Recent research reveals that physicians can be trained to apply manual cervical distraction, a low velocity variable amplitude (LVVA) spinal manipulation (research descriptive term for flexion distraction applied to the cervical spine) with low (20N), medium (21N-50N) and high (51N-100N) forces. The neck disability index for the patients was nearly the same for medium and high forces, which was more than for low-force application. High-force patients report more satisfaction with the treatment they received than the other two groups, while all groups of patients still reported satisfaction with the clinician who provided the care.1
Further, biomechanical research into the effects of this LVVA shows that intradiscal pressures (IDP) drop at “all lower cervical levels C4-C5, C5-C6, and C6-C7. The mean IDP decreases were as high as 168.7 KPa. Mean traction forces were as high as 119.2 N. Posterior-to-anterior forces applied during manual traction were as high as 82.6 N. Intraclinician reliability for IDP decrease was high for all four DCs.”2
Now, this combination of best research evidence, patient preferences and values (satisfaction) with care, and clinical expertise (that is now being demonstrably and efficiently taught in the research realm with translation to the training realm) is evidence-based care per Lawrence’s description3 and allows chiropractic physicians to help patients with neck pain conditions who seek nonsurgical management as the patient in this case report did.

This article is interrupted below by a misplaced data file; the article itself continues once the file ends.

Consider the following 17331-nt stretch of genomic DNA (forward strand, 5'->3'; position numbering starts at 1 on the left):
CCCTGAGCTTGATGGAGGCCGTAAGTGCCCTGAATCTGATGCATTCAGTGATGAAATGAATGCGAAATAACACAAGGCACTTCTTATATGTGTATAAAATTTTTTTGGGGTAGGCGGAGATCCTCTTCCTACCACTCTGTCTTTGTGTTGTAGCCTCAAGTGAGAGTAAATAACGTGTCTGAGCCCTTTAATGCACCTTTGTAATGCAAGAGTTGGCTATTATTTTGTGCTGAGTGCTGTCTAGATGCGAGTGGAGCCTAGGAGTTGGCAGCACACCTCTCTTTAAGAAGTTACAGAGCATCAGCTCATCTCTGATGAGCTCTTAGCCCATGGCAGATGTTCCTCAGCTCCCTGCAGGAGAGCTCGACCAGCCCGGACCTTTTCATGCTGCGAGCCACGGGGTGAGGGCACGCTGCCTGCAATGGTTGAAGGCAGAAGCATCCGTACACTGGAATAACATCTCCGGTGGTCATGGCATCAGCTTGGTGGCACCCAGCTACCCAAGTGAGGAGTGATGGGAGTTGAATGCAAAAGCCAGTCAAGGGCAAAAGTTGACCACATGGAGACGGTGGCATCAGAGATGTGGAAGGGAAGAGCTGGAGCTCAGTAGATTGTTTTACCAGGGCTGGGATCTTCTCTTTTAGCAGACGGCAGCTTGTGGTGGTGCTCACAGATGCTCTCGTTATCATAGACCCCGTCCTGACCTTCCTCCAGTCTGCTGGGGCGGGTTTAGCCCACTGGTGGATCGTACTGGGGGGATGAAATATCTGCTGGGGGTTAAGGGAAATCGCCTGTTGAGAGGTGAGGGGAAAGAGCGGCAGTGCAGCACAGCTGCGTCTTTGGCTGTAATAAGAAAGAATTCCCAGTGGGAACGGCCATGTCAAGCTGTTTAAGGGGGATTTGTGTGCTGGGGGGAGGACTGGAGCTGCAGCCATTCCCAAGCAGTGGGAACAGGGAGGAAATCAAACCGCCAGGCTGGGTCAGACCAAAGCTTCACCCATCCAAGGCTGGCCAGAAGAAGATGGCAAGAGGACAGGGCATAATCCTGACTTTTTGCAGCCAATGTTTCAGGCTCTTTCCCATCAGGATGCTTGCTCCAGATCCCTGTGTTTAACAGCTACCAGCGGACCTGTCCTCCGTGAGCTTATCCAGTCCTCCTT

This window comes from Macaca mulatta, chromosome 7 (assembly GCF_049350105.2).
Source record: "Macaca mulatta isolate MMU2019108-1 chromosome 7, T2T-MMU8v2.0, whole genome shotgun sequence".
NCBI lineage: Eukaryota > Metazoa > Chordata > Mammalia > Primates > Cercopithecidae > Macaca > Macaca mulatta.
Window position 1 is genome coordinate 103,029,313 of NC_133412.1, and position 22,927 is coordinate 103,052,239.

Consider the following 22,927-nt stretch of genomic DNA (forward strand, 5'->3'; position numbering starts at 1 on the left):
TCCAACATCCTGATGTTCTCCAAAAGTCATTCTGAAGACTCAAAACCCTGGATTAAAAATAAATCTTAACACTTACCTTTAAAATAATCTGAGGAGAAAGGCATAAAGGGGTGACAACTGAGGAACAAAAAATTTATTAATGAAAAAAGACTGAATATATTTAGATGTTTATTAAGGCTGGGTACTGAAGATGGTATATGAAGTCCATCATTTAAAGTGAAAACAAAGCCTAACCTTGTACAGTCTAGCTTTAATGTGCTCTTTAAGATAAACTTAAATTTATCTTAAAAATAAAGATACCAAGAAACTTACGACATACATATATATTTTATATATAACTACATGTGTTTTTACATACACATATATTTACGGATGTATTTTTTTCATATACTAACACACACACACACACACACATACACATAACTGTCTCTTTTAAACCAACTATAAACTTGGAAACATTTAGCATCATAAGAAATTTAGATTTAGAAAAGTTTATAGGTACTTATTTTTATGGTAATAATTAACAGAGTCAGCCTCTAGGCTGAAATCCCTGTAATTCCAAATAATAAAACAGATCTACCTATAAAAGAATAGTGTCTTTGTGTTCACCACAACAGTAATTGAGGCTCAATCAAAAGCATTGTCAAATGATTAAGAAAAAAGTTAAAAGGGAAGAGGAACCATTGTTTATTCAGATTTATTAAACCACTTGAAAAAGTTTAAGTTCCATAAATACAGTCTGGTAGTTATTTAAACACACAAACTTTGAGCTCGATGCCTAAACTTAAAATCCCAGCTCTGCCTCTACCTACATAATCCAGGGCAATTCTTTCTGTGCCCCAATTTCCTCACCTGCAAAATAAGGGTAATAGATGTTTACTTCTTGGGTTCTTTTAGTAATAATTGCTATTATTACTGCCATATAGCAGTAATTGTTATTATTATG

A 41-year-old white single female is seen on Sept. 1, 2015, with the chief complaint of cervical spine pain radiating into the right arm and headache. The pain started in July 2015 for no known etiology. She was prescribed medication that did not help, and her medical doctor ordered an MRI of her cervical spine and referred her to a neurosurgeon. She has had physical therapy, which has given her some relief from her pain. The neurosurgeon recommends spinal fusion of the cervical spine.
Her vital signs are blood pressure 124/80 and pulse rate 81 beats per minute of sinus rhythm. She is oriented times three. She is in apparent distress and very concerned about her future care for the right arm pain.
The ranges of motion for the cervical spine are 70 degrees flexion, 35 degrees extension, 30 degrees right and left lateral bending and 80 degrees bilateral rotation. Cervical compression creates right arm pain, and the SOTO Hall sign is positive. The deep tendon reflexes on the left are grade 2/5 and on the right 2/5 at the biceps, brachioradialis and 1/5 at the triceps tendons. Hypesthesia of the right C6 and C7 dermatomes is noted. The right triceps muscle is grade 3+/5 compared with the left while the dynamometer strength of the right hand is 76 lbs. and 82 lbs. in the left hand. The right triceps strength is tested to be 50 percent of the left side. No thoracic outlet tests were found to be positive.
The patient rates the severity of the pain in the right arm and cervical spine at a VAS of 8 out of 10.
5-7 mm right subarticular-foraminal disc extrusion at C6-C7 with mass effect upon the rightward ventral aspect of the spinal cord and probably impingement upon the right C7 exiting nerve.
C5-C6 3-5 mm left posterior paracentral disc osteophyte complex, exerting mild mass effect upon the spinal cord and likely ventral rootlet of C6 on the left. Moderate to severe left neuroforaminal narrowing is seen. Note: This patient had no left arm pain.